What a treat! A week off, spent relaxing in a Devon cottage.
What do you do?
I am an independent curator, Director of TROVE, Curator at Aedas Presents and a writer/art critic.
Where are you based?
I work nomadically and in the offices of various partners.
Who are your key collaborators (or who would you like to collaborate with)?
I have personally collaborated with:
Editor/Curator Matt Price namely on the 5th Prague Biennale UK painting exhibition ‘Some Domestic Incidents.’ We are co-curating another exhibition later this year (2012) showcasing contemporary Hungarian painters entitled ‘The Happiest Barracks’.
Curator Trevor Pitt as Curatorial Advisor to his ‘anticurate’ project at mac birmingham.
Photographer Liz Hingley on her ‘Under Gods: Stories from the Soho Road’ an international touring photography and religious object collection exhibition.
Artist Nathaniel Pitt vis Pitt Studio as guest curator and the Worcester Open as mentor and curator.
Artist Caitlin Griffiths who I have worked with on many projects, she provides a constant soundboard for all my ideas and Kate Eagle who manages Aedas Presents, a contemporary art programme at Aedas Architects Birmingham office.
Organisations, festivals and people I have collaborated with at TROVE include:
Museum of Lost Heritage
Fierce Festival, Birmingham
Minnie Weisz Studio, London
Matt Roberts Art, London
Birmingham City Council, Birmingham
Brilliantly Birmingham Festival, Birmingham
Birmingham Jazz Festival, Birmingham
The Event, Birmingham
Crowd 6, Birmingham
Clarke Gallery, Berlin
Hereford Photography Festival
DownStairs Gallery, Hereford
Fargo Space, Directed by Talking Birds in Coventry
The Burlington Fine Art Club, Manchester
Birmingham Architects Association, Birmingham
People I would like to collaborate with:
It was a great experience co-curating an exhibition at Curzon Street Station with Minnie Weisz, so I would ideally like to bring in external to Birmingham curators into the city to highlight and respond to Birmingham’s amazing heritage and unused buildings.
What keeps you working in Birmingham?
There’s always more to explore curatorially, and it’s my home.
Is there anything about the city you find difficult in terms of what you’re trying to do?
Access to buildings can be extremely difficult depending on who owns them and how much money they want for short term access.
If you were trying to persuade someone to make a living in the arts in Birmingham what would you say?
I would encourage them to seek part time paid work on the side whether it be in a shop, temping or writing, and be prepared that the arts won’t be a 9-5.
What’s your next project?
TROVE are one of ten plot holders at mac Birmingham in a project entitled ALLOTMENT. The TROVE space opens 28th January and runs until 9th September 2012. I am also Associate Producer of the project.
Aedas Presents has an exhibition by Sparrow + Castice opening on 26th January 2012.
As an independent curator, the next will be the Hungarian painters exhibition with Matt Price in the Spring.
Bandstand Development Blog – Old photos and things I am thinking about… – by Katherine Maxwell-Cook
We are currently making two new Bandstand Audio Experiences for the bandstand in West Park, Wolverhampton. We are working with our commissioning partners Black Country Touring to develop and promote these new works.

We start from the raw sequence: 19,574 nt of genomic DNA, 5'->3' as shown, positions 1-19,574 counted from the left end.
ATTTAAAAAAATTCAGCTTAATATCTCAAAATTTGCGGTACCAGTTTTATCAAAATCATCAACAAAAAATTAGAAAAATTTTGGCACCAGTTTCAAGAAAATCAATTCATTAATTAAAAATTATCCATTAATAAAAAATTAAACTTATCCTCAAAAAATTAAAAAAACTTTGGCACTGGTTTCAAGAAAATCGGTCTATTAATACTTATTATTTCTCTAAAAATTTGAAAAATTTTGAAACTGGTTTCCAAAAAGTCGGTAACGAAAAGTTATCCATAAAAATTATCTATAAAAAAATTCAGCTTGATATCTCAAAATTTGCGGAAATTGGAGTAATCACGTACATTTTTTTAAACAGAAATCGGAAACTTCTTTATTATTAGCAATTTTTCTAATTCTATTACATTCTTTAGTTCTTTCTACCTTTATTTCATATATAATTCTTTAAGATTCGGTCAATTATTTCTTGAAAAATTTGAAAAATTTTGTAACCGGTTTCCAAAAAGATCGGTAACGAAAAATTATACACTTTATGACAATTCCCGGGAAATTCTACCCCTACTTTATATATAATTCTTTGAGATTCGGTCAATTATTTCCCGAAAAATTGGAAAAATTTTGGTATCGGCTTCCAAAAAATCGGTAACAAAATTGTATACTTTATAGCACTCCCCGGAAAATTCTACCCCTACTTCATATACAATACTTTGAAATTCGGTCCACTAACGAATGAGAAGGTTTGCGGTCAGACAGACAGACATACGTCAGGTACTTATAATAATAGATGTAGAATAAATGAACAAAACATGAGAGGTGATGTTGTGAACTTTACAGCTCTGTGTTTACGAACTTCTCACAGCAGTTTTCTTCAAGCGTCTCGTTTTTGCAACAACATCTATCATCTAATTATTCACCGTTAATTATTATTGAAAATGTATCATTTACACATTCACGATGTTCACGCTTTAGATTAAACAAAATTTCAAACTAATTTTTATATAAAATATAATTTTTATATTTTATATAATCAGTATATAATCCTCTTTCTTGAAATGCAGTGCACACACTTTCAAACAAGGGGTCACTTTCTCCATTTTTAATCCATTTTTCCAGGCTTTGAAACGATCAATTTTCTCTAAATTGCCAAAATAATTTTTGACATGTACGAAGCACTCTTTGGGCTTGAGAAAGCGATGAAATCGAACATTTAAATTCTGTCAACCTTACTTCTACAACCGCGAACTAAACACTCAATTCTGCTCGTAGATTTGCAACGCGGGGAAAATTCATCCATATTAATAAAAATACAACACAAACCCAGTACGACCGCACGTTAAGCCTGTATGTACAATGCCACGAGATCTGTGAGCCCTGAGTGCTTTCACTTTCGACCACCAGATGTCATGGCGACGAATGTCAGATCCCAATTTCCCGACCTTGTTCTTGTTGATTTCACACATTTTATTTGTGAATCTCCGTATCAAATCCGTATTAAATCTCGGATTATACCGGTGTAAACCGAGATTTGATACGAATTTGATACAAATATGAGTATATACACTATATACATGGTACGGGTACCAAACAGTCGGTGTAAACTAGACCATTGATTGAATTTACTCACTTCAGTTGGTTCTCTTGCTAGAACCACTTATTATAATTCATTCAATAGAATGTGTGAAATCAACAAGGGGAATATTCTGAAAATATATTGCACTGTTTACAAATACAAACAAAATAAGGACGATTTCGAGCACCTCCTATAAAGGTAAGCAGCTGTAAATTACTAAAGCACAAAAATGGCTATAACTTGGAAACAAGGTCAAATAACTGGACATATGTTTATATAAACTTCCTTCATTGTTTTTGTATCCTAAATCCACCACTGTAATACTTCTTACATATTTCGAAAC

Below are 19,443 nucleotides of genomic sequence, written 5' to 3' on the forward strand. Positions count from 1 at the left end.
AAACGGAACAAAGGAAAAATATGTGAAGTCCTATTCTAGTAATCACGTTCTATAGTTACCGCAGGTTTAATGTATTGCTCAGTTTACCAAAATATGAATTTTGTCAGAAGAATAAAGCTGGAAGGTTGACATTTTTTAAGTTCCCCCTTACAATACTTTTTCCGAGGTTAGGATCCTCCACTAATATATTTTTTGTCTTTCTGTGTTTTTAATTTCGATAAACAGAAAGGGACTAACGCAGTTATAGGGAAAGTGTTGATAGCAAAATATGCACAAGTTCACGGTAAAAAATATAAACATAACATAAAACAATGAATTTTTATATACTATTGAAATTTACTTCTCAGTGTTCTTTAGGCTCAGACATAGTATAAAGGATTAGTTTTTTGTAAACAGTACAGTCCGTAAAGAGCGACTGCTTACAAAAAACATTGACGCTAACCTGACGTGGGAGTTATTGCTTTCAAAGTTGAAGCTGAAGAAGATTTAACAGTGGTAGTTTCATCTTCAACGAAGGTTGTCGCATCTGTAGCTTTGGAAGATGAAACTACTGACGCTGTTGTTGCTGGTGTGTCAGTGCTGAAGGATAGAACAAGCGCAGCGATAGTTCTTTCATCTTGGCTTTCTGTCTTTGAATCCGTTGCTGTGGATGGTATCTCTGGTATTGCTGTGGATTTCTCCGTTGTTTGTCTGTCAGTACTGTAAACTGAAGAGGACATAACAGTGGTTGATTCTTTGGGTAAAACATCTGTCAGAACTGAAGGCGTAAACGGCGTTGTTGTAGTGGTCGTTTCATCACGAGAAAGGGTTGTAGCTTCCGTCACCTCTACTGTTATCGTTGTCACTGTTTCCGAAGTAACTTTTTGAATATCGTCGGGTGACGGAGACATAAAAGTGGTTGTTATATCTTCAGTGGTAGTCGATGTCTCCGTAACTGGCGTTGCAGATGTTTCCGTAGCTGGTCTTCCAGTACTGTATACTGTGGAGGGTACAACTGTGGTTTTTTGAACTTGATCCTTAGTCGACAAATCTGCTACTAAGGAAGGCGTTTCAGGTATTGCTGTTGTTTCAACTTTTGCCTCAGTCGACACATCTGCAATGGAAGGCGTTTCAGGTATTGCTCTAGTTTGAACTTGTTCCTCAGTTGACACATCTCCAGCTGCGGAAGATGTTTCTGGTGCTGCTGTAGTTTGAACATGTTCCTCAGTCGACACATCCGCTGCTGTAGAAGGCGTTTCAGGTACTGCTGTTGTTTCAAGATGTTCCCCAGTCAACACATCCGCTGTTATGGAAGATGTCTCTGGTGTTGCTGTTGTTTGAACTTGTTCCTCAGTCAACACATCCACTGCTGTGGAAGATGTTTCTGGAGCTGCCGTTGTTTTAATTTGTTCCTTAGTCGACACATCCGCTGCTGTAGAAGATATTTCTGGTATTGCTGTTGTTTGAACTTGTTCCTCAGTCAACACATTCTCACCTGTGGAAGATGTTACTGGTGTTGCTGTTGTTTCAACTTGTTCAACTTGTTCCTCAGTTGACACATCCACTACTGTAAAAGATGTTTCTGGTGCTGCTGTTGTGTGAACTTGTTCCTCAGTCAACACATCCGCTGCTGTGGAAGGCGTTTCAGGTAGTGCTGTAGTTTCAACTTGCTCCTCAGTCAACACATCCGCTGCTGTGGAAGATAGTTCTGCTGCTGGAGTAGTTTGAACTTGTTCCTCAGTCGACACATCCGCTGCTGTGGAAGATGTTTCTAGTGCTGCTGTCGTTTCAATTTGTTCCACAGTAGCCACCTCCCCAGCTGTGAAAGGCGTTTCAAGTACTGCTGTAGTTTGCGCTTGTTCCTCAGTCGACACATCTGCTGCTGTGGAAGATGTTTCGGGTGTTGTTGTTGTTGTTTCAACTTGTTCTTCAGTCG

I’m Katherine Maxwell-Cook, and I’ll be writing the story and the text for the experiences. One will be for a solo listener/participant/audience member, and one will be written for a pair to experience together.
I’ve been looking at old black and white photographs of the bandstand in West Park and trying to imagine what it was like to be there in a bygone era. The Black Country website (http://blackcountryhistory.org/) is an amazing resource of historical pictures, pamphlets and articles from the region. It looks like the actual layout of the park hasn’t changed much since it was originally landscaped in the 1880s.
But a photo of the bandstand from 1994 looks rather miserable and decrepit in comparison to the restored glory in which it now stands, with its red and white striped pillars like old Victorian sweets along with the refurbished roof and floor. How it looked and was used in 1948 when part of our story is set, still remains somewhat of a mystery.
Questions I am asking…
What was it like in the park after World War II when much of it had been turned into allotments for the war effort? Were bands playing on the bandstand during this time?
How will the male and female sides of the story differ?
What effect did the war have on the relationship between the man and the woman?
What is it about the bandstand that is so alluring, even today?
I enjoyed reading this description of the Black Country from the mid nineteenth century, ‘The appearance of the country around Wolverhampton and Bilston is strange in the extreme. For miles and miles the eye ranges over wide-spreading masses of black rubbish, hills on hills of shale, and mashed and muddled coal dust, extracted from beneath and masking, as it were, the whole face of nature.” (http://www.localhistory.scit.wlv.ac.uk/articles/Parks/Parks.htm)
It reminded me of the importance of public parks in the industrial heartlands; even in the last century they were weekend sanctuaries; an opportunity to stroll on the green grass, go boating or picnic under the sheltering trees. Somehow I’ll try to weave this sense of escape into the stories I’m writing.